Now that the private equity company Kohlberg Kravis Roberts (KKR) showed interested in taking over Takata and wanting to restructure it, the shares of the Japanese car parts company went up 24% this Thursday.
The global investment firm has expressed it is looking to save the troubled Takata, which is facing the biggest recall in history for its faulty air bag inflators, and save it from losses estimated at billions of dollars in costs.
Takata’s stock rose from $1.80 per share to $9.26 after Japan’s Nikkei reported that KKR is taking into account revamping Takata amid the claims against it for 13 deaths and over 100 injuries worldwide following exploding air bag inflators, helping it continue as a big car parts maker at a global level.
KKR did not comment on the report and Takata representatives could not be reached on the topic.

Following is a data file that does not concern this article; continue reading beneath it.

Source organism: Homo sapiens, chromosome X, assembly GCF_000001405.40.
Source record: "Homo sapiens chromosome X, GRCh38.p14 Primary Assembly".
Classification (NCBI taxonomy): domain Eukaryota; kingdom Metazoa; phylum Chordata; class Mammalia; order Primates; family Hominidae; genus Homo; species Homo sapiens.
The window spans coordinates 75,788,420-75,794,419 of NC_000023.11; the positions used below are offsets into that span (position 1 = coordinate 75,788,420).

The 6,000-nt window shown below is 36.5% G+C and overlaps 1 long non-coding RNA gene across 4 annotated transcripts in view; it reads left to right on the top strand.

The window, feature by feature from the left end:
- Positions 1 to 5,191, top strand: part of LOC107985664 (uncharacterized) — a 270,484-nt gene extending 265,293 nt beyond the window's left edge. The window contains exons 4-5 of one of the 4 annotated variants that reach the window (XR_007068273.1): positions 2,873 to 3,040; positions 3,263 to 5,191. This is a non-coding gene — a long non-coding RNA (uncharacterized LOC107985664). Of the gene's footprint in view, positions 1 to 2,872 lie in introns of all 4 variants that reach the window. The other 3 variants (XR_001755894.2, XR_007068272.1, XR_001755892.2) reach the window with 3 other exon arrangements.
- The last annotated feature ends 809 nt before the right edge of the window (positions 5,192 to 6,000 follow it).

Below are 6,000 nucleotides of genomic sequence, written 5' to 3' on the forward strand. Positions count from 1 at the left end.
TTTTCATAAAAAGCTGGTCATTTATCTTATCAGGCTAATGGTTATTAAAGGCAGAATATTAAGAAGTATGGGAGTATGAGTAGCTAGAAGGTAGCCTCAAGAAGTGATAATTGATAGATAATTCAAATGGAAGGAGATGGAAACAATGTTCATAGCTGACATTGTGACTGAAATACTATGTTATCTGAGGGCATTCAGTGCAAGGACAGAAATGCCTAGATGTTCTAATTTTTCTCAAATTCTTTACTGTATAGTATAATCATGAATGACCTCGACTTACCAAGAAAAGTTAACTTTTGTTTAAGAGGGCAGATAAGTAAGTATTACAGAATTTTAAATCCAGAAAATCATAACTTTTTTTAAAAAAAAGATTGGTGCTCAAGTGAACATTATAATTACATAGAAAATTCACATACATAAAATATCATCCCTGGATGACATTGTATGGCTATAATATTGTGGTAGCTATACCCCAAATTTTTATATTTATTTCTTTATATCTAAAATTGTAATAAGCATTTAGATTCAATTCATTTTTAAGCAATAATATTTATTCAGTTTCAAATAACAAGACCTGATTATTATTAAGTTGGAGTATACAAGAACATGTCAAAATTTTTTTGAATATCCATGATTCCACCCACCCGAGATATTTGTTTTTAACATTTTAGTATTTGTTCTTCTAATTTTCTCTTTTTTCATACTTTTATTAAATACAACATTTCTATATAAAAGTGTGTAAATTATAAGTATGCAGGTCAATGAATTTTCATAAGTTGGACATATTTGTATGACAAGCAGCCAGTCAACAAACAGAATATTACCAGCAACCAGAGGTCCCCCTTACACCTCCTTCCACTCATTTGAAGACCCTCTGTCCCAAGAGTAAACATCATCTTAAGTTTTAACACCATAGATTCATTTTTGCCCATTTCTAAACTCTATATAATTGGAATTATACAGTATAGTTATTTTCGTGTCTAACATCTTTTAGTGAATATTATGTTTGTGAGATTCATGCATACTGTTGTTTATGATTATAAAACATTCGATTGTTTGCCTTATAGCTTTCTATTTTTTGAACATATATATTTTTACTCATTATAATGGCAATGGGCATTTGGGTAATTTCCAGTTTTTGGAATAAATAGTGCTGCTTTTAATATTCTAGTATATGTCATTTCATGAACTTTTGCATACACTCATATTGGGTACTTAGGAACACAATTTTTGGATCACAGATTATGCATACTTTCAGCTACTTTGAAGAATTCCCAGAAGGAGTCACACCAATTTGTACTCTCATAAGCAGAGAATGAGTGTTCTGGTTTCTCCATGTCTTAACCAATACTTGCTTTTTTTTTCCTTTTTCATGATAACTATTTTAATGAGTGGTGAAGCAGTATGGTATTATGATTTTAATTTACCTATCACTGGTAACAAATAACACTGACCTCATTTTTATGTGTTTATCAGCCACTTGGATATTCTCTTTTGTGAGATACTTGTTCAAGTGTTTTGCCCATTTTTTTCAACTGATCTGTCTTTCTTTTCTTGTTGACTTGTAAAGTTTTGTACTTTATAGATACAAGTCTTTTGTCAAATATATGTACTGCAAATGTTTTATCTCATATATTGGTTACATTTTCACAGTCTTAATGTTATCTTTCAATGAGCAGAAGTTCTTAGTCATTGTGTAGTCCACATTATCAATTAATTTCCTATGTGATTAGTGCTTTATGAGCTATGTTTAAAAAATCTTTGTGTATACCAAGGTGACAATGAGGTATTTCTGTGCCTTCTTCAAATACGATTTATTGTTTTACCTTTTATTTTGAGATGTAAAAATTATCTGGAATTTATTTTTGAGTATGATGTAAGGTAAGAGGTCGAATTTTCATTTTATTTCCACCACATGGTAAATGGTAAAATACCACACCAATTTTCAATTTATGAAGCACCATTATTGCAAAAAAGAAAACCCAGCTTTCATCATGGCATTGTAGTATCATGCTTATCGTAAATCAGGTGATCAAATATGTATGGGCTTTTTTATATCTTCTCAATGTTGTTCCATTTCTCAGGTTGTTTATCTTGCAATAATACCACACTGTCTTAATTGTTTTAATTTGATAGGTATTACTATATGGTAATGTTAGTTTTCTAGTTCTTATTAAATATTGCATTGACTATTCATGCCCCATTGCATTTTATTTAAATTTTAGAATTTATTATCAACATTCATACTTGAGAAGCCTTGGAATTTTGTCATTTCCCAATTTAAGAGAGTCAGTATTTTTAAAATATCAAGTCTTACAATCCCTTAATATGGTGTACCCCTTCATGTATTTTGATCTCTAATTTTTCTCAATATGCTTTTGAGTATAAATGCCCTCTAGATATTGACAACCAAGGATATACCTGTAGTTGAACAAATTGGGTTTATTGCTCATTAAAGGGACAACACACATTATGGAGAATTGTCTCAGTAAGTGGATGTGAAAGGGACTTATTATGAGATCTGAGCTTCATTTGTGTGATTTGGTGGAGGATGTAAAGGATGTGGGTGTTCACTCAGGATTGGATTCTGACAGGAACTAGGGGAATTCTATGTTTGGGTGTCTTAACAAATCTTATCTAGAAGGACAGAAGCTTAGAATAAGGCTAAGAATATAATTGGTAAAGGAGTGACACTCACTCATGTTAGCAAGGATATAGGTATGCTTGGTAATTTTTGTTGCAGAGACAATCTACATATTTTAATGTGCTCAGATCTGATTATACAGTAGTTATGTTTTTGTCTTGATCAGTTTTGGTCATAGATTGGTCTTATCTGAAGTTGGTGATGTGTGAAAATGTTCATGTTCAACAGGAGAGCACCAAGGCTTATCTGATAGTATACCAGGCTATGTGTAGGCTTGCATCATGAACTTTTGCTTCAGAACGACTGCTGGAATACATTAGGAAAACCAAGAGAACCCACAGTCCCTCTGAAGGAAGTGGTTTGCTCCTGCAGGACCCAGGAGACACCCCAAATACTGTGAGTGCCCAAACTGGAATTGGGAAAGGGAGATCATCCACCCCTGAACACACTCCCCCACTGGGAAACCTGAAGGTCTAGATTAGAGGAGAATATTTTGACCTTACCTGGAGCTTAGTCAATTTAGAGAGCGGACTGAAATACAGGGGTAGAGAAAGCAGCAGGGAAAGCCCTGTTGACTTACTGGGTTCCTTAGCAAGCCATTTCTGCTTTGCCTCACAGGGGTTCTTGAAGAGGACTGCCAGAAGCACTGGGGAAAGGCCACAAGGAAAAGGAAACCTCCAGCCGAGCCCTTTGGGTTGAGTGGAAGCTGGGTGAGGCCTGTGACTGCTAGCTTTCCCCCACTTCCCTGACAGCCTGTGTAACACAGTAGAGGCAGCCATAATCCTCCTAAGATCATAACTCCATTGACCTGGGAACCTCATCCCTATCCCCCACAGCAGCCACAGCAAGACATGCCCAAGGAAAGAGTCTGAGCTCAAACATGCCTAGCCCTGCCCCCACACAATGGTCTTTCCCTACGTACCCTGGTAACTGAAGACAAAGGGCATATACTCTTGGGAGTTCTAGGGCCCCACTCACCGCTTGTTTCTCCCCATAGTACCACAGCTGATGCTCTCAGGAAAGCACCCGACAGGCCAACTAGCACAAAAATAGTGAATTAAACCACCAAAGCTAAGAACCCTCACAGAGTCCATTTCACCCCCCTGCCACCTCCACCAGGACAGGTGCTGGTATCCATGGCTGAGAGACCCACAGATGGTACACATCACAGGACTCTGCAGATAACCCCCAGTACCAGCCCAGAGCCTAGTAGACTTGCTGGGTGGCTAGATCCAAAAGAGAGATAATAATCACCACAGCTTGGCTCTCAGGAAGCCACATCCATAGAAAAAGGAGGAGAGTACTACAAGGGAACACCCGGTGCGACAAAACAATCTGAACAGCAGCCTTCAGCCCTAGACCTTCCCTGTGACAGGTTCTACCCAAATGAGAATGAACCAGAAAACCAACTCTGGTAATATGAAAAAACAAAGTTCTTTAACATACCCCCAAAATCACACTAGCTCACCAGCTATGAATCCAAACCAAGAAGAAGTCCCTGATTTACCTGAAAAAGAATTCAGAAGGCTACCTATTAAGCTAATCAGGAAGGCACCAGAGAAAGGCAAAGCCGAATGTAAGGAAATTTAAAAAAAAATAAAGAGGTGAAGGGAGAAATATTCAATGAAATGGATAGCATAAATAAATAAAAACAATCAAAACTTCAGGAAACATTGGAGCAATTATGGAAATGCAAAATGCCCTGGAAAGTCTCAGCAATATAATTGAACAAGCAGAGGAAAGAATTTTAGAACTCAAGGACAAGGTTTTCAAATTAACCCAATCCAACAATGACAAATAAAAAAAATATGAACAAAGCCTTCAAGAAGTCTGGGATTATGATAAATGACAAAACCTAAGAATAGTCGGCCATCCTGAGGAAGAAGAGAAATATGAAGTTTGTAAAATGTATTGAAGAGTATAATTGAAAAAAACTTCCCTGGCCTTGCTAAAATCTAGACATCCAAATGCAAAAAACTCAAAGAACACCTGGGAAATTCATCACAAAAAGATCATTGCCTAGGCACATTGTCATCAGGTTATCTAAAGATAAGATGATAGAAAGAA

The information surfaced a day after Takata’s leading committee announced it would continue using the restructuring firm Lazard in order to find new investment in the company’s efforts to solve its inflator issues and the financial and operational problems encountered.
In order to stay in business, Takata has to find a solution as to face massive costs for its recalls and penalties. Hideaki Sudo, committee chairman at Takata, stated that “The committee strongly believes that it is in the best interests of all Takata stakeholders for Takata and its automotive customers to reach a consensual resolution that addresses the costs of the inflator issues while enabling Takata to remain a viable and valued global supplier to the automotive industry.”